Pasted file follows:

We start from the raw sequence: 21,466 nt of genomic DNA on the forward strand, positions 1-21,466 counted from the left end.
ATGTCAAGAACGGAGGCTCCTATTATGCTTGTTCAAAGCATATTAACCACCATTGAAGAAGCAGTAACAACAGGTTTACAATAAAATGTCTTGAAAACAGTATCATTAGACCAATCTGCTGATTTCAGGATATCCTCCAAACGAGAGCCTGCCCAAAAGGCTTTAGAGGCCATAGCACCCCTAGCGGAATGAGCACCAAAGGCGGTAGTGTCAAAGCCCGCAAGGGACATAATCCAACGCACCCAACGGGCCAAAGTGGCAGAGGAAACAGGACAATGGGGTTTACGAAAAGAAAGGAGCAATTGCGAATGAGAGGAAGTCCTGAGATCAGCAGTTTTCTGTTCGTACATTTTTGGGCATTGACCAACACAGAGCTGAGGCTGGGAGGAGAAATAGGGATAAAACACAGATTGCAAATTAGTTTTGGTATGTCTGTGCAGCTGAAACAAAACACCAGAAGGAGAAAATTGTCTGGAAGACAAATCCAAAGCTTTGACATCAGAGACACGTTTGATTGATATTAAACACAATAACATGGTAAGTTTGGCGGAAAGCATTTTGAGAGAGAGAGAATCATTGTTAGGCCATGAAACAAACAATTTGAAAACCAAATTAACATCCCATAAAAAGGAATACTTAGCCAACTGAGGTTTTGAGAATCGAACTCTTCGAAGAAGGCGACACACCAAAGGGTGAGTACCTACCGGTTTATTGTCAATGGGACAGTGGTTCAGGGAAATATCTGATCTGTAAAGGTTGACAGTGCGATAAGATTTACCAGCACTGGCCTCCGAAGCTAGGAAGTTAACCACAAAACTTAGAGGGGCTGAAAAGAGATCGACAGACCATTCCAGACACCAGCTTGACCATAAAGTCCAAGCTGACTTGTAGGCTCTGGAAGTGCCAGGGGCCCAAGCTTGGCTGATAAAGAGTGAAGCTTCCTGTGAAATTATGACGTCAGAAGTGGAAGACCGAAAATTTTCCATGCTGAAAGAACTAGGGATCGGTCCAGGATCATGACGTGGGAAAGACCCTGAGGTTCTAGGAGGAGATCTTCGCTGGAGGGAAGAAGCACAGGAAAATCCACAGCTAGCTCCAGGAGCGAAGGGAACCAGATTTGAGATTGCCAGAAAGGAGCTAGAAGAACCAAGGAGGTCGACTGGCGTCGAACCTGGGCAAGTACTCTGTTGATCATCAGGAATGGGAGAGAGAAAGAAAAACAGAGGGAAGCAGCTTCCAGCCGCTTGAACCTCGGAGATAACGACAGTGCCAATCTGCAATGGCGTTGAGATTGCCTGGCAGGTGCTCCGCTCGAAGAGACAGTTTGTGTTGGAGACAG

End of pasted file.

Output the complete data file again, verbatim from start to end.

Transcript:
We start from the raw sequence: 21,466 nt of genomic DNA on the forward strand, positions 1-21,466 counted from the left end.
ATGTCAAGAACGGAGGCTCCTATTATGCTTGTTCAAAGCATATTAACCACCATTGAAGAAGCAGTAACAACAGGTTTACAATAAAATGTCTTGAAAACAGTATCATTAGACCAATCTGCTGATTTCAGGATATCCTCCAAACGAGAGCCTGCCCAAAAGGCTTTAGAGGCCATAGCACCCCTAGCGGAATGAGCACCAAAGGCGGTAGTGTCAAAGCCCGCAAGGGACATAATCCAACGCACCCAACGGGCCAAAGTGGCAGAGGAAACAGGACAATGGGGTTTACGAAAAGAAAGGAGCAATTGCGAATGAGAGGAAGTCCTGAGATCAGCAGTTTTCTGTTCGTACATTTTTGGGCATTGACCAACACAGAGCTGAGGCTGGGAGGAGAAATAGGGATAAAACACAGATTGCAAATTAGTTTTGGTATGTCTGTGCAGCTGAAACAAAACACCAGAAGGAGAAAATTGTCTGGAAGACAAATCCAAAGCTTTGACATCAGAGACACGTTTGATTGATATTAAACACAATAACATGGTAAGTTTGGCGGAAAGCATTTTGAGAGAGAGAGAATCATTGTTAGGCCATGAAACAAACAATTTGAAAACCAAATTAACATCCCATAAAAAGGAATACTTAGCCAACTGAGGTTTTGAGAATCGAACTCTTCGAAGAAGGCGACACACCAAAGGGTGAGTACCTACCGGTTTATTGTCAATGGGACAGTGGTTCAGGGAAATATCTGATCTGTAAAGGTTGACAGTGCGATAAGATTTACCAGCACTGGCCTCCGAAGCTAGGAAGTTAACCACAAAACTTAGAGGGGCTGAAAAGAGATCGACAGACCATTCCAGACACCAGCTTGACCATAAAGTCCAAGCTGACTTGTAGGCTCTGGAAGTGCCAGGGGCCCAAGCTTGGCTGATAAAGAGTGAAGCTTCCTGTGAAATTATGACGTCAGAAGTGGAAGACCGAAAATTTTCCATGCTGAAAGAACTAGGGATCGGTCCAGGATCATGACGTGGGAAAGACCCTGAGGTTCTAGGAGGAGATCTTCGCTGGAGGGAAGAAGCACAGGAAAATCCACAGCTAGCTCCAGGAGCGAAGGGAACCAGATTTGAGATTGCCAGAAAGGAGCTAGAAGAACCAAGGAGGTCGACTGGCGTCGAACCTGGGCAAGTACTCTGTTGATCATCAGGAATGGGAGAGAGAAAGAAAAACAGAGGGAAGCAGCTTCCAGCCGCTTGAACCTCGGAGATAACGACAGTGCCAATCTGCAATGGCGTTGAGATTGCCTGGCAGGTGCTCCGCTCGAAGAGACAGTTTGTGTTGGAGACAG